Archive for Natan

Copyriot in Cell Block 6

Posted in FILM, Politics with tags , , , , on March 28, 2015 by dcairns

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One day before the screening of LET US PREY, the spectacularly bloody horror film Fiona and I co-wrote, at the Jameson Dublin International Film Festival (a lovely fest: fond memories of seeing my other blockbusters NATAN and, er, CLOUD ATLAS there), the movie leaks all over the internet like a geriatric dog passed out on a modem. Prompting thoughts about cyber-piracy and what to do about it.

The producers of LET US PREY were actually pretty careful about piracy, as they were duty-bound to be — not only do they stand to lose money if the film is available free, the various participants, cast and crew, who deferred parts of their salaries to get the film off the ground, will lose out on the money they’re owed. Profit points mean nothing if there’s no profit. So, for instance, Fiona and I don’t even have a legit copy of the film we can use to show off our achievements, chop up for a showreel, or screen for prospective employers or agents. I was able to get a link to an online screener to show one interested party, after a little back-and-forth. So they’re being pretty diligent, and rightly so.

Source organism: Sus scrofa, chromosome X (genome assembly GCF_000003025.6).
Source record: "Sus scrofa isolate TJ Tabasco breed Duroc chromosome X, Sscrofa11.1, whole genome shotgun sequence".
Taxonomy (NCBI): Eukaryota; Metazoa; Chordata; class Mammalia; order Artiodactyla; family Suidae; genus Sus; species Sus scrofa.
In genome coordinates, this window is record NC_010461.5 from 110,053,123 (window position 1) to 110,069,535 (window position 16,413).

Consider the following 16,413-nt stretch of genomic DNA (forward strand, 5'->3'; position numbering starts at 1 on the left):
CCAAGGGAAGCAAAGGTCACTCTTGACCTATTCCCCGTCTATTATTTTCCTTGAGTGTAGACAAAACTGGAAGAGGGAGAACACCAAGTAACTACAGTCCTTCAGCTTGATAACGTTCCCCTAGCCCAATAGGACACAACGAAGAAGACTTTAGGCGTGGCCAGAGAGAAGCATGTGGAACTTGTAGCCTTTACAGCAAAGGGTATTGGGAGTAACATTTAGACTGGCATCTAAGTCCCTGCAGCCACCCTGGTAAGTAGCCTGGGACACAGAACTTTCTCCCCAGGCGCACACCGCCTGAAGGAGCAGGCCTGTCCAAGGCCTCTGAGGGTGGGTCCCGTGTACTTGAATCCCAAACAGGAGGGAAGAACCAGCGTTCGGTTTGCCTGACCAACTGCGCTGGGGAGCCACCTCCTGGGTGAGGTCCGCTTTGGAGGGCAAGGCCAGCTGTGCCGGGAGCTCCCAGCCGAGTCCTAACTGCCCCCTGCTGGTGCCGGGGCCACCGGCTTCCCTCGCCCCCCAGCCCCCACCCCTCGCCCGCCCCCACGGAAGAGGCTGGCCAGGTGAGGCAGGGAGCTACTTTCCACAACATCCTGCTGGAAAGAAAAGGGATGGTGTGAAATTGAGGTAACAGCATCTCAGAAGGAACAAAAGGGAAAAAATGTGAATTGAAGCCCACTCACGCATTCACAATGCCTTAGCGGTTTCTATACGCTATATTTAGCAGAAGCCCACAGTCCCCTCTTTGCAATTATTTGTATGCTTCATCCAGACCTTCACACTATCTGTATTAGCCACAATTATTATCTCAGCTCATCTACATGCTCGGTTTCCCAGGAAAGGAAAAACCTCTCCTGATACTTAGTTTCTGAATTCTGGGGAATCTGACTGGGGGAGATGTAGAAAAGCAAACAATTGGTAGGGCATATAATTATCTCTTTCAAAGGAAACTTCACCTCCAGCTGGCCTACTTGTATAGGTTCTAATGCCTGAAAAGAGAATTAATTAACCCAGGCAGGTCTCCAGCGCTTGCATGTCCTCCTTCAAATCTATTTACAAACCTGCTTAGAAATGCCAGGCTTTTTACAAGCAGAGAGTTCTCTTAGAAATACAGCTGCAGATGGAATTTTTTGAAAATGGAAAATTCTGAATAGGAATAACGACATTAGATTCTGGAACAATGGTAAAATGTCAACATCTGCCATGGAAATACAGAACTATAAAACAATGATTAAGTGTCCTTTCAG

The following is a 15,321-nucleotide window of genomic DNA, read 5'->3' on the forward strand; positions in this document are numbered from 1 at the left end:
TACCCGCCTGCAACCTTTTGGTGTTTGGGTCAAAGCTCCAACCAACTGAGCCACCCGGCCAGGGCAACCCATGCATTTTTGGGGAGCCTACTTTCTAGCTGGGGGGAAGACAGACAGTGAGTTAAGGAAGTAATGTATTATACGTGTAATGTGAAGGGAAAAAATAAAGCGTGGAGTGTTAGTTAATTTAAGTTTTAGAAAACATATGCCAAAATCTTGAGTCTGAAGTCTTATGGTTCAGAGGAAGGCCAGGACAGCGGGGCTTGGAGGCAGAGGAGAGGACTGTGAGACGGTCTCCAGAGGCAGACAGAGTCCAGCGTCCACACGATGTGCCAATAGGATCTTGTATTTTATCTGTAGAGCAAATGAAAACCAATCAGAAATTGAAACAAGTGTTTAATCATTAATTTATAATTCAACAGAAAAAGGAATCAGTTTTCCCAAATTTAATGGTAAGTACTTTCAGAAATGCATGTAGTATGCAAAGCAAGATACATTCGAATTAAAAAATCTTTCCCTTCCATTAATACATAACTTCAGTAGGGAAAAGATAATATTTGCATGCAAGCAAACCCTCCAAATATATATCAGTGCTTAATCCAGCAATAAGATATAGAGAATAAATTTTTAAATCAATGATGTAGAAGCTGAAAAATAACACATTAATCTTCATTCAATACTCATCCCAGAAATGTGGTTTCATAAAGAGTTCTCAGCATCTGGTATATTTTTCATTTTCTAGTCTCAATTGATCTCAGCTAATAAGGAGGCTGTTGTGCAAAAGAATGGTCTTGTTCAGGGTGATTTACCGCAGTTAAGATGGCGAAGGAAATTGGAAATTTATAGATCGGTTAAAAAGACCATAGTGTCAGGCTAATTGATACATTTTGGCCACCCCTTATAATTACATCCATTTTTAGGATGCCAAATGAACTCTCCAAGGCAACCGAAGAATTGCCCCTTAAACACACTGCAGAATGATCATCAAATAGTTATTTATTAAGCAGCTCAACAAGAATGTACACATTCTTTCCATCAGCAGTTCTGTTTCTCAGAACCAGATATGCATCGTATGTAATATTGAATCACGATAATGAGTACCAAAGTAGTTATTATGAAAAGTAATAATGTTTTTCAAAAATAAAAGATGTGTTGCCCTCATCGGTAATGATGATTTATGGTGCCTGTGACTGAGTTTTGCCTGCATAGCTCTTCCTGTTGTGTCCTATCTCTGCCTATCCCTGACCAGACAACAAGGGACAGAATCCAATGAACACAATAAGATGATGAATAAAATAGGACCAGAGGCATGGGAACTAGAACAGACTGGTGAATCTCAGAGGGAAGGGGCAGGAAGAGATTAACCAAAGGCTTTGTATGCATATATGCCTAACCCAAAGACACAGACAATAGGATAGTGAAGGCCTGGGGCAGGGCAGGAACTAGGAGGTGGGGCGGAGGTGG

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But the film is out on DVD and Blu-ray in Germany, and with an English language audio option. Basically, that meant inevitably it would be pirated, and those who are so keen to see it they just can’t wait now have the chance to grab it from a torrent site at zero cost. I can’t say I blame them for choosing the fast, free option.

I’m not a distributor or publisher of DVDs, but it seems to me that if I were, I would tackle piracy by coordinating the film’s release so it comes out everywhere at the same time. Of course, I have no idea how difficult this would be in practice, but it seems like it ought to be possible. That way, honest film buffs are not punished for their honesty by being forced to wait for a release in their country, of to pay extra to buy the thing from abroad. I mean, *I* haven’t bought the German DVD, despite it’s really bitchin’ cover art, and I co-wrote the bloody thing.